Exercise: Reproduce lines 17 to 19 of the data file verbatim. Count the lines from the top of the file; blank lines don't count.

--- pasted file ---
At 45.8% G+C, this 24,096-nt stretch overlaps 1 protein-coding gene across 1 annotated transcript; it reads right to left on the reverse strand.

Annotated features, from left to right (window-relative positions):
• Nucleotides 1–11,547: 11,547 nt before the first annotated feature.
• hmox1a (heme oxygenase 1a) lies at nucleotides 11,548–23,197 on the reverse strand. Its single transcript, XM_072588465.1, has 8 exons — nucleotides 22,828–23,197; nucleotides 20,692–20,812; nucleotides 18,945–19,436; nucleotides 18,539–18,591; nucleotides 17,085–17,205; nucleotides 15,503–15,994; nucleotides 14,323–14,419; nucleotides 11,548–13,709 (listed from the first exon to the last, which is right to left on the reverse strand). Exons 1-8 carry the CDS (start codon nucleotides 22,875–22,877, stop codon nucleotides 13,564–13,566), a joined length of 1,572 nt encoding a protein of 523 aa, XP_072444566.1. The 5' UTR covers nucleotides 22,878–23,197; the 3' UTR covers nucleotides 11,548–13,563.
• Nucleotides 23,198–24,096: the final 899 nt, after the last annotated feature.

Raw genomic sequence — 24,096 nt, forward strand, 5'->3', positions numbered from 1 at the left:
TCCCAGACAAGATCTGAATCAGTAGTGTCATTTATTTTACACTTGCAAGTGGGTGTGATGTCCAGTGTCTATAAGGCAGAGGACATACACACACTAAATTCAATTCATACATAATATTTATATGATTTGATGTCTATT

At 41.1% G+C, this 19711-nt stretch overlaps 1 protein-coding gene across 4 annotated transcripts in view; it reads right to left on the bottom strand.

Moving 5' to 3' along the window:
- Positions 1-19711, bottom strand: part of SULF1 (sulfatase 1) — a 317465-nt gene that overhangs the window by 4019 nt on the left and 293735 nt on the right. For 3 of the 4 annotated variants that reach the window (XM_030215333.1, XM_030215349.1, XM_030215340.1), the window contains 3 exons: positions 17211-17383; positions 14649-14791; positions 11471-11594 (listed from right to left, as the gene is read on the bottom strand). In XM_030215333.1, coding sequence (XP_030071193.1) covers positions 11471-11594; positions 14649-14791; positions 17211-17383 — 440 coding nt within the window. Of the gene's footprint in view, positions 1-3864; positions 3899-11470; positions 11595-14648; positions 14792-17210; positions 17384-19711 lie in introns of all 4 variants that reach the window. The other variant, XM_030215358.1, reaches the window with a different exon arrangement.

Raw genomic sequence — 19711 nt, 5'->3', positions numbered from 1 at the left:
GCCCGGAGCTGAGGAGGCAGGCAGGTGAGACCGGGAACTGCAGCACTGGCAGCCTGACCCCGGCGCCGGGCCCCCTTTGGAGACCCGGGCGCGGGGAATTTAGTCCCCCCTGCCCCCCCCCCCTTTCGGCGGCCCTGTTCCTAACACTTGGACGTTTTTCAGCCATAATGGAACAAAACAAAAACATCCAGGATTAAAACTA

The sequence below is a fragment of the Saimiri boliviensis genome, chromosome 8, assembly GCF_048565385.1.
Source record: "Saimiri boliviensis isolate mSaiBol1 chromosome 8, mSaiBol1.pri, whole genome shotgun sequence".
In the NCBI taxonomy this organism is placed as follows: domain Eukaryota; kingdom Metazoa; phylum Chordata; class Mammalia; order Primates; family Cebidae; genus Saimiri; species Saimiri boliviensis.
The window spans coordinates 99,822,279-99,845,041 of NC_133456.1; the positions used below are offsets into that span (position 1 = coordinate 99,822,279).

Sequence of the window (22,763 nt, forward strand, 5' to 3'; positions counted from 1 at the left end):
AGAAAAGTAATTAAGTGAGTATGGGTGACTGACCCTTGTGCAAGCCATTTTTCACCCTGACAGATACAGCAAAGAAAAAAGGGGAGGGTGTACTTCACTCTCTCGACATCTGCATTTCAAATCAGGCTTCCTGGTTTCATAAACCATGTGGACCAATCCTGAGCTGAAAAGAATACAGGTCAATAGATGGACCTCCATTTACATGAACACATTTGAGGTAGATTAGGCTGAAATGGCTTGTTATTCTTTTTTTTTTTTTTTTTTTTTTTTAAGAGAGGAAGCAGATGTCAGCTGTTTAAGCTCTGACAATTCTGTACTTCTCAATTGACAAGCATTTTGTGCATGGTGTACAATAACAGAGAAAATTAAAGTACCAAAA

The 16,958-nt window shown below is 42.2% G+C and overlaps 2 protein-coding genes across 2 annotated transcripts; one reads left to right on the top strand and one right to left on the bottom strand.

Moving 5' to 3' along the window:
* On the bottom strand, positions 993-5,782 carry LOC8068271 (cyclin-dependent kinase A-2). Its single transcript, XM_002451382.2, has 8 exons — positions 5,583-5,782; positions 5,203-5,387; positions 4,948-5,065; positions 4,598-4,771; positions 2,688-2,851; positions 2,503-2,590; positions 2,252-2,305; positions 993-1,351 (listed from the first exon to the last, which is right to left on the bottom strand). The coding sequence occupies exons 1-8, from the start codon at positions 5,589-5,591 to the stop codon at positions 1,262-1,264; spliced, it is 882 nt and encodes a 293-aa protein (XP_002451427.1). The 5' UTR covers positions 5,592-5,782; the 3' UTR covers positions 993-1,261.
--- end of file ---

Sequence of the window (22,763 nt, forward strand, 5' to 3'; positions counted from 1 at the left end):
AGAAAAGTAATTAAGTGAGTATGGGTGACTGACCCTTGTGCAAGCCATTTTTCACCCTGACAGATACAGCAAAGAAAAAAGGGGAGGGTGTACTTCACTCTCTCGACATCTGCATTTCAAATCAGGCTTCCTGGTTTCATAAACCATGTGGACCAATCCTGAGCTGAAAAGAATACAGGTCAATAGATGGACCTCCATTTACATGAACACATTTGAGGTAGATTAGGCTGAAATGGCTTGTTATTCTTTTTTTTTTTTTTTTTTTTTTTTAAGAGAGGAAGCAGATGTCAGCTGTTTAAGCTCTGACAATTCTGTACTTCTCAATTGACAAGCATTTTGTGCATGGTGTACAATAACAGAGAAAATTAAAGTACCAAAA

The 16,958-nt window shown below is 42.2% G+C and overlaps 2 protein-coding genes across 2 annotated transcripts; one reads left to right on the top strand and one right to left on the bottom strand.